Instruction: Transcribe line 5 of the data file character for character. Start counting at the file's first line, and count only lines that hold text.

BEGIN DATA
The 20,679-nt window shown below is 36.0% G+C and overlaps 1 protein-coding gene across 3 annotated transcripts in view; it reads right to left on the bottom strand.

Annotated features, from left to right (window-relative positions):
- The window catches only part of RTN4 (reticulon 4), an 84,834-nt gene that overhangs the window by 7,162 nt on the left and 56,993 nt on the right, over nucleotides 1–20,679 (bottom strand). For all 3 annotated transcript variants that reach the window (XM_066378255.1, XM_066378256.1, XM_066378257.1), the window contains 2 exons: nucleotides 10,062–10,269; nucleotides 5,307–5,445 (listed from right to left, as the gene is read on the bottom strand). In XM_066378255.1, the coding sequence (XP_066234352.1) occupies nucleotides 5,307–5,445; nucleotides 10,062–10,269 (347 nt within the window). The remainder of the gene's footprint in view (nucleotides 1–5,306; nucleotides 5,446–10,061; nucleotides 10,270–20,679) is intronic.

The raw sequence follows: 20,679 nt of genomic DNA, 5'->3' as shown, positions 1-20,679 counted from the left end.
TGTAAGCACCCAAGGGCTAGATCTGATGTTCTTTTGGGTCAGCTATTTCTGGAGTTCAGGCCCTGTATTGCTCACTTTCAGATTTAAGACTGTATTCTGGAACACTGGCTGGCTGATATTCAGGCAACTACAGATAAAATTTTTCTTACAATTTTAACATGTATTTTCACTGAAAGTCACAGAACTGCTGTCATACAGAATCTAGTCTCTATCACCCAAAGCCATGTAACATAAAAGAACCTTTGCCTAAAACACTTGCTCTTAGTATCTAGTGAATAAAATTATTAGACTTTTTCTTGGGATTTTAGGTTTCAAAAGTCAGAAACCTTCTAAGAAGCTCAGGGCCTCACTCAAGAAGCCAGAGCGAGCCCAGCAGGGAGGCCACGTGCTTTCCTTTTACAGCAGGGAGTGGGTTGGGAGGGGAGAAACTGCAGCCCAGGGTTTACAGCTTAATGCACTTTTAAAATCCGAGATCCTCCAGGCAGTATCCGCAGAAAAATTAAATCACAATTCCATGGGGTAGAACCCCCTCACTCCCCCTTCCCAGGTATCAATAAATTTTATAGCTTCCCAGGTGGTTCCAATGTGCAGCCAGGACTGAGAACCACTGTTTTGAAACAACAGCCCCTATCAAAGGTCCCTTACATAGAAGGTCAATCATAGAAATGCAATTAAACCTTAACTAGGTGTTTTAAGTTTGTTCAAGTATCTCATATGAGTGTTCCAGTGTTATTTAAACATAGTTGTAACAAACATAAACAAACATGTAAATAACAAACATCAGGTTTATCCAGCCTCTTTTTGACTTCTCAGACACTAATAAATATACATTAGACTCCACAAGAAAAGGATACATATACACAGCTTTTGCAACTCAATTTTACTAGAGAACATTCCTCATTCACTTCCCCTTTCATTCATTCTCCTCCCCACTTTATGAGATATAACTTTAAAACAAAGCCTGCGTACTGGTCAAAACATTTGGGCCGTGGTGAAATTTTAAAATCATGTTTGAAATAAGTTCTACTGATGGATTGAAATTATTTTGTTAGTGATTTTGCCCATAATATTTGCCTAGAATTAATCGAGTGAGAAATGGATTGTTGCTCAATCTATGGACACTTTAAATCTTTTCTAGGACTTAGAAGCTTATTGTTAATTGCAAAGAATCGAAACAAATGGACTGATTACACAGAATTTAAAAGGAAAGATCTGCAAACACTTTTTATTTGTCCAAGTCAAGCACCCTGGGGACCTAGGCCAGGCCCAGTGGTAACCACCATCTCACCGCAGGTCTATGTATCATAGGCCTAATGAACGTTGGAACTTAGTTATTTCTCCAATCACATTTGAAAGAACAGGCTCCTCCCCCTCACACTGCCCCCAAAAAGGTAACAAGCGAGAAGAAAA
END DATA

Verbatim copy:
TGTAAGCACCCAAGGGCTAGATCTGATGTTCTTTTGGGTCAGCTATTTCTGGAGTTCAGGCCCTGTATTGCTCACTTTCAGATTTAAGACTGTATTCTGGAACACTGGCTGGCTGATATTCAGGCAACTACAGATAAAATTTTTCTTACAATTTTAACATGTATTTTCACTGAAAGTCACAGAACTGCTGTCATACAGAATCTAGTCTCTATCACCCAAAGCCATGTAACATAAAAGAACCTTTGCCTAAAACACTTGCTCTTAGTATCTAGTGAATAAAATTATTAGACTTTTTCTTGGGATTTTAGGTTTCAAAAGTCAGAAACCTTCTAAGAAGCTCAGGGCCTCACTCAAGAAGCCAGAGCGAGCCCAGCAGGGAGGCCACGTGCTTTCCTTTTACAGCAGGGAGTGGGTTGGGAGGGGAGAAACTGCAGCCCAGGGTTTACAGCTTAATGCACTTTTAAAATCCGAGATCCTCCAGGCAGTATCCGCAGAAAAATTAAATCACAATTCCATGGGGTAGAACCCCCTCACTCCCCCTTCCCAGGTATCAATAAATTTTATAGCTTCCCAGGTGGTTCCAATGTGCAGCCAGGACTGAGAACCACTGTTTTGAAACAACAGCCCCTATCAAAGGTCCCTTACATAGAAGGTCAATCATAGAAATGCAATTAAACCTTAACTAGGTGTTTTAAGTTTGTTCAAGTATCTCATATGAGTGTTCCAGTGTTATTTAAACATAGTTGTAACAAACATAAACAAACATGTAAATAACAAACATCAGGTTTATCCAGCCTCTTTTTGACTTCTCAGACACTAATAAATATACATTAGACTCCACAAGAAAAGGATACATATACACAGCTTTTGCAACTCAATTTTACTAGAGAACATTCCTCATTCACTTCCCCTTTCATTCATTCTCCTCCCCACTTTATGAGATATAACTTTAAAACAAAGCCTGCGTACTGGTCAAAACATTTGGGCCGTGGTGAAATTTTAAAATCATGTTTGAAATAAGTTCTACTGATGGATTGAAATTATTTTGTTAGTGATTTTGCCCATAATATTTGCCTAGAATTAATCGAGTGAGAAATGGATTGTTGCTCAATCTATGGACACTTTAAATCTTTTCTAGGACTTAGAAGCTTATTGTTAATTGCAAAGAATCGAAACAAATGGACTGATTACACAGAATTTAAAAGGAAAGATCTGCAAACACTTTTTATTTGTCCAAGTCAAGCACCCTGGGGACCTAGGCCAGGCCCAGTGGTAACCACCATCTCACCGCAGGTCTATGTATCATAGGCCTAATGAACGTTGGAACTTAGTTATTTCTCCAATCACATTTGAAAGAACAGGCTCCTCCCCCTCACACTGCCCCCAAAAAGGTAACAAGCGAGAAGAAAA